Students leave college for all sorts of reasons. For some, the experience may not have gone as planned or they simply felt unprepared. Some students are forced to step away for health or financial reasons, either their own or that of their family. Still others may have struggled with a previously undiagnosed learning disability or other impediments to academic success.
For these students, the decision to return to college or other types of education after a (sometimes significant) break usually comes with newfound intrinsic motivation. Returning students often tell me they feel more focused than they did before or that the timing is now right. They feel they have a better understanding of themselves, what’s motivating them to pursue their education and how they want to use their degree or training.
While a person considering a return to college might be tempted to jump online and immediately begin exploring degree programs and schools, I recommend they first conduct this three-part personal education audit:
1. Know where you’ve been. Collect transcripts from institutions you’ve attended, along with records of credits or any type of noncredit education earned. Make a list of any training or professional development you’ve completed. Not only will this documentation be helpful in determining potential credit transfer, but it will also help you and your advisor holistically evaluate your education experience.
2. Explore your mindset. Think about past education experiences, especially those that didn’t go well. Where do you see potential roadblocks that might impede your progress today, and how might you overcome them? Cultivate a growth mindset and embrace lifelong learning. Your intelligence and skill sets are not a fixed value and can be expanded continuously throughout your life. For tips on developing a growth mindset, I recommend the article, “Growth Mindset for Adult Learners.”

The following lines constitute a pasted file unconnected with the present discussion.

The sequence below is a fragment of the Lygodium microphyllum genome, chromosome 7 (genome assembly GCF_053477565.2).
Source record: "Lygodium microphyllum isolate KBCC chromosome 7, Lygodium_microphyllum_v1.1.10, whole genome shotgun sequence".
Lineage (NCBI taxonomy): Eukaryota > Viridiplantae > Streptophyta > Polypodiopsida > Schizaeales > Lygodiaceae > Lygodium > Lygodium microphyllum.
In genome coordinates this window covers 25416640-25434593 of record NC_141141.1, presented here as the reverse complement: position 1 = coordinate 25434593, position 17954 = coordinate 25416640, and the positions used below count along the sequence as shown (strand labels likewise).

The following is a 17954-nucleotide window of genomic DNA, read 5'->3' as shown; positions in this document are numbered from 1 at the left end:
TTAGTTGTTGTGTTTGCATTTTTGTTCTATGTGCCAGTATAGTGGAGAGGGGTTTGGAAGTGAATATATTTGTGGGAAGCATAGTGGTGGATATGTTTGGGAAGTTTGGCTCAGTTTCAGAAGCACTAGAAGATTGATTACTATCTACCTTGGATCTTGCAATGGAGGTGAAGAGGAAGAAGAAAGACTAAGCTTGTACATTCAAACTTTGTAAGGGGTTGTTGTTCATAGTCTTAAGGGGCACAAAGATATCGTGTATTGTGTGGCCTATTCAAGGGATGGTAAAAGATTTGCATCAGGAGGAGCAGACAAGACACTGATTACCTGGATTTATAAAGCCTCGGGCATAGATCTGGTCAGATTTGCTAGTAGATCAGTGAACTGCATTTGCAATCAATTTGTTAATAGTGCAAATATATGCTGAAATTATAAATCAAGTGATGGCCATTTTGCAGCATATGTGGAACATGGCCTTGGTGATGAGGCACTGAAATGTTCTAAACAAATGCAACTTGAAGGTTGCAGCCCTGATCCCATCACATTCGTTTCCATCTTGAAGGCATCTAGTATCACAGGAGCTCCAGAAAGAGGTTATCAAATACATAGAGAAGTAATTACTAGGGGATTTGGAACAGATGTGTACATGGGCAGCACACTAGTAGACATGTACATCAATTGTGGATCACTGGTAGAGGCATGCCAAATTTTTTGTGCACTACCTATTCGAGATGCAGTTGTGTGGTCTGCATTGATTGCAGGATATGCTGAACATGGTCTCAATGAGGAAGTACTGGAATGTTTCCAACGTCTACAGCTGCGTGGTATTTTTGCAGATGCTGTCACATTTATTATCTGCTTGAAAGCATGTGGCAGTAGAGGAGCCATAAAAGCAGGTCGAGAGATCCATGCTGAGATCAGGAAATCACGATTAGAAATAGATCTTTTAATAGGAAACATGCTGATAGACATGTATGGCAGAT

3. Set yourself up for success. Get curious about your “why.” (For more on this, check out Simon Sinek’s “Start with Why” TEDTalk.) Understanding your motivation for a return to college will be your polestar throughout your academic journey. Take inventory of the resources you will need to meet your goals, including the support of family and employer, technology needs and what type of time commitment you can realistically accept.
Your first foray into higher education may not have gone as planned, and it can be intimidating to consider a return. Preparing now with a personal education audit will provide clarity and confidence when speaking to admission representatives and create a helpful blueprint for you and your academic advisor in charting your path forward.
The Lifelong Learner is a monthly feature written by UW–Madison’s Continuing Studies staff. Autumn Sanchez, a student services coordinator, can be reached at email@example.com. This article first appeared in the Wisconsin State Journal on March 14, 2021.